This novel was blended with several other pieces of literature: Friedrich Nietzsche’s On the Genealogy of Morals, Dante’s Inferno (at some point I’ll do a piece on why I am opposed to people just referring to the first installation of Alighieri’s epic poem), Ezra Pound’s poem The Cantos, and Marcel Proust’s In Search of Lost Time. The setting was then transported to the waning days of World War II in Italy, kept the same characters and their social positions but made them fascists. This was all done by the genius Italian filmmaker Pier Paolo Pasolini. Despite the film depicting rape for the most part, Pasolini turned it into something more. It was highly philosophical, as it dealt with politics, social darwinism, religion, sexuality, and morals among countless other topics.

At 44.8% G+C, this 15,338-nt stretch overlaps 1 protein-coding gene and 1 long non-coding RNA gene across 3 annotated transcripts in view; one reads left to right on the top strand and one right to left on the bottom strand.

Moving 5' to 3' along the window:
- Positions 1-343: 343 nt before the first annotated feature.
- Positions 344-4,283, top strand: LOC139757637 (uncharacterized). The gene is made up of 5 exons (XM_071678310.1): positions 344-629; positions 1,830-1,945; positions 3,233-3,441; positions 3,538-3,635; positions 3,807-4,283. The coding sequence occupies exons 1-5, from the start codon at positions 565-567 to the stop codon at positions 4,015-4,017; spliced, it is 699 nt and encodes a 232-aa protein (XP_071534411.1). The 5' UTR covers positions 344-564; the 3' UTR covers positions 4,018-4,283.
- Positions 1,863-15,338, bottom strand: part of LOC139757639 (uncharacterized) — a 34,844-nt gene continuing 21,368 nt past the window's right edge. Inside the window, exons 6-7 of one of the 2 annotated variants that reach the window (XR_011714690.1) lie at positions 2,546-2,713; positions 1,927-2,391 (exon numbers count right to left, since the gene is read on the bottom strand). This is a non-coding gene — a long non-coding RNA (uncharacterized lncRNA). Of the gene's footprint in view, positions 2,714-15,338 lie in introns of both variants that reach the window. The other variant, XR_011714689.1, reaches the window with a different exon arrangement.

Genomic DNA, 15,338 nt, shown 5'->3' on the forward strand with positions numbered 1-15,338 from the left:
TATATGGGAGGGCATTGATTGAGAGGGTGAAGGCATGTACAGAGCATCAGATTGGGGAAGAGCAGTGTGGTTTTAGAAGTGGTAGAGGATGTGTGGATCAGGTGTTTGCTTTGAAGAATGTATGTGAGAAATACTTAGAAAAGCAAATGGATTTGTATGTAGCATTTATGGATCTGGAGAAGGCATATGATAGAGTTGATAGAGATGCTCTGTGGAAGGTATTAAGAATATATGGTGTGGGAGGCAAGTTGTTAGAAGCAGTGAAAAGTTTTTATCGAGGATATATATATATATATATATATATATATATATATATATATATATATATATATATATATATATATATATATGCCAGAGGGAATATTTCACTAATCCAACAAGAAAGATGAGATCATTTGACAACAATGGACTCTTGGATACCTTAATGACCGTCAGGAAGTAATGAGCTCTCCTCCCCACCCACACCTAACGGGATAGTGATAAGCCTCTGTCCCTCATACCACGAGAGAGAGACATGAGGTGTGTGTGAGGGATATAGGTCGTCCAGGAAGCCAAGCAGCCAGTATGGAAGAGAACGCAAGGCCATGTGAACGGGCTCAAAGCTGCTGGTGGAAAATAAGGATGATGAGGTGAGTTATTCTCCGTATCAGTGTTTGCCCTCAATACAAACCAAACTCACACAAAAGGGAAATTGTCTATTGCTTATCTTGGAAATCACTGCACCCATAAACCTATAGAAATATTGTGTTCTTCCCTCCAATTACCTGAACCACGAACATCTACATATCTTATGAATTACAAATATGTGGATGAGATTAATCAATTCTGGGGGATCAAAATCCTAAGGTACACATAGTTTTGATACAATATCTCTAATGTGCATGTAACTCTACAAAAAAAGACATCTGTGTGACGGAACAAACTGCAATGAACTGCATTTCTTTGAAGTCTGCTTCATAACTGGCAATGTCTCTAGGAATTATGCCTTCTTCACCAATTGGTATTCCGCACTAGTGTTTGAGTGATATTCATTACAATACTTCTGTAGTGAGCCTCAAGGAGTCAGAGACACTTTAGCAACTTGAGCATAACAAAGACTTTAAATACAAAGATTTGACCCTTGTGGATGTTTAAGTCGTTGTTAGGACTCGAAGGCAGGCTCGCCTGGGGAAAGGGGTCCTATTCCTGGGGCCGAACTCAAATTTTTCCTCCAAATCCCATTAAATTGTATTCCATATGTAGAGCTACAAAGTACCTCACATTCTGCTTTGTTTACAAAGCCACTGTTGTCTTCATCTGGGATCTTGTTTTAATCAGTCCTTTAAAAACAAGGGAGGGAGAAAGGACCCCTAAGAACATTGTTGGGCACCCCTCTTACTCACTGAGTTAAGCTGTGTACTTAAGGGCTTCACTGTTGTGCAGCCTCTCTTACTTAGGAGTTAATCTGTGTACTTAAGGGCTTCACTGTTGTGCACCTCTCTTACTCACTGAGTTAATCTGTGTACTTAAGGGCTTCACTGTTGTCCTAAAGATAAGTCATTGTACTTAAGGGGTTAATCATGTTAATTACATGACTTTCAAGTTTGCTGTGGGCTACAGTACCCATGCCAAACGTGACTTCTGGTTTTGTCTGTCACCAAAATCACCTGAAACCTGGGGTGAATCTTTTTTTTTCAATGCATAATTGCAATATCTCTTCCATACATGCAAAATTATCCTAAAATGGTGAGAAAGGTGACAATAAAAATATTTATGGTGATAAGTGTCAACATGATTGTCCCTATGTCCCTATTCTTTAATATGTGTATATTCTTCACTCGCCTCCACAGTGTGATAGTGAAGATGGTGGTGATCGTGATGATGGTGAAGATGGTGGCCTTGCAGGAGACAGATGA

Pasolini had just finished his Trilogy of Life, which consisted of his adaptations of The Canterbury Tales, The Decameron, and The Arabian Nights. Salò would serve as the introduction to his planned Trilogy of Death. However, just before the movie was released, Pasolini was brutally murdered (and it remains unsolved to this day). I cannot even imagine what the man was intending to make as the next two installments, as I believe this covers the worst of human cruelty: taking pleasure in causing horrific suffering. An interesting bit of trivia regarding this film’s production was that Ennio Morricone (who is possibly the greatest living soundtrack artist) only agreed to score this because he was friends with Pasolini.